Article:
“Profiling is a little issue in Cuba, but not much,” Morales said, “But there is racism and racial discrimination. “For a long time, we did not recognize this…”

Morales also described a burgeoning movement among black Cubans, many of whom are employed in state jobs, to push for more access to jobs in the tourism industry.

That’s because Cubans who work in the hotels and restaurants are paid in convertible pesos –which hold 24 times the value of the Cuban pesos that state workers earn.

While the problems of black Cubans being profiled or denied access to tourism jobs has been reported in the U.S. media, that coverage tends to portray the black Cubans as victims trying to escape the country.

Morales, however, portrayed them as fighters trying to change it.



A Force In Education

A session on education in Cuba showed how it not only manages to maintain a 98 percent literacy rate through the free education it provides as a tenet of its 1959 revolutionary promise, but also how it has become a force in education largely in what is known as the Global South – countries in Africa and Latin America which continue to struggle to build and maintain educational infrastructures.

Cuba has exported thousands of teachers to more than 100 countries in Latin America, Africa and the Caribbean. Its Latin American Medical School it trains doctors from around the world – even the U.S. – for free with the agreement that they will return to their home countries and practice medicine in struggling communities.

The resourcefulness of the Cuban people was evident in things that were witnessed outside of the sessions. Things like American cars that were built in the 1950s but serve as necessities for Cubans and curiosities for tourists.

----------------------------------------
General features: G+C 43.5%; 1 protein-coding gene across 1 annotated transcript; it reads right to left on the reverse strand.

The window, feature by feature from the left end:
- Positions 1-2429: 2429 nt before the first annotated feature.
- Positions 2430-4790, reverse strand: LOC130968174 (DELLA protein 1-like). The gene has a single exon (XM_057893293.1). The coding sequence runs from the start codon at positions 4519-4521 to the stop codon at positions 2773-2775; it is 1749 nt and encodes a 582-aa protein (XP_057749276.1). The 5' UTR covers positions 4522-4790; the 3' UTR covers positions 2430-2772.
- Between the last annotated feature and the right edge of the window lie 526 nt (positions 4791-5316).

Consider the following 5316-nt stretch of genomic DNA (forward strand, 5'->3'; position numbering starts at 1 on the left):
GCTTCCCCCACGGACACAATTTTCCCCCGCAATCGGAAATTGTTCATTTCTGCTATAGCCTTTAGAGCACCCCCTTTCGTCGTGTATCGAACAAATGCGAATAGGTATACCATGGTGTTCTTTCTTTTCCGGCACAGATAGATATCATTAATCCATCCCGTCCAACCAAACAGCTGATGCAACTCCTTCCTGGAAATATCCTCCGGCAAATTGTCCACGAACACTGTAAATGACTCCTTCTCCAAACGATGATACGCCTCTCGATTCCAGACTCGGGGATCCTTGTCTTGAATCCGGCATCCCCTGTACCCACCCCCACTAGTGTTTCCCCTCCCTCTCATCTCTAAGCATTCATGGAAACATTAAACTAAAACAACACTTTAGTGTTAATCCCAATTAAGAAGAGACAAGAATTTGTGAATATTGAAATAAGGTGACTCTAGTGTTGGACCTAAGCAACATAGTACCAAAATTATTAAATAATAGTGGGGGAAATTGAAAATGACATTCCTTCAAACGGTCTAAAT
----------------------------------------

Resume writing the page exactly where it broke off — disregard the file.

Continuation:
Things like replicas of cars and cameras created out of aluminum Coke, Sprite and Bucanero beer cans – aluminum that would otherwise be thrown out or recycled into new cans.



The Truth About Human Rights

Clearly, it is important to recognize the plight of dissidents such as Fariñas and what appears to be a constant struggle on the part of many Cubans to be able to speak freely and to protest the government.

The western idea of human rights encapsulated in civil liberties and political rights should not be discounted. Civil liberties and political rights are key to social change in virtually every country – including the U.S. That’s why movements such as Black Lives Matter exists.

Yet news about the U.S. isn’t filtered solely through a prism of protests and battles for social change, but through many other things – such as entertainment, business and innovation – that lead Cubans to form broader opinions of what the U.S. is like.

But when virtually the only news that people in the U.S. receive about Cuba is focused on the lack of human rights as defined by western values, or about migrants washing ashore in South Florida, that paints a distorted picture of Cuba.

Because in spite of its troubles, its adherence to human rights as defined by socialist values has led to innovations and accomplishments in health and education – areas where the U.S. and Cuba are now trying to collaborate.

It shouldn’t have to take a trip to Cuba to see what those values have wrought. But as long as it does, it’s important for those who do visit to share what they see and experience beyond the U.S. filters.

Tonyaa J. Weathersbee is a multiple award-winning columnist and multimedia journalist in Jacksonville, Fla. To learn more about her and her work, go to or Or follow her @tonyaajw.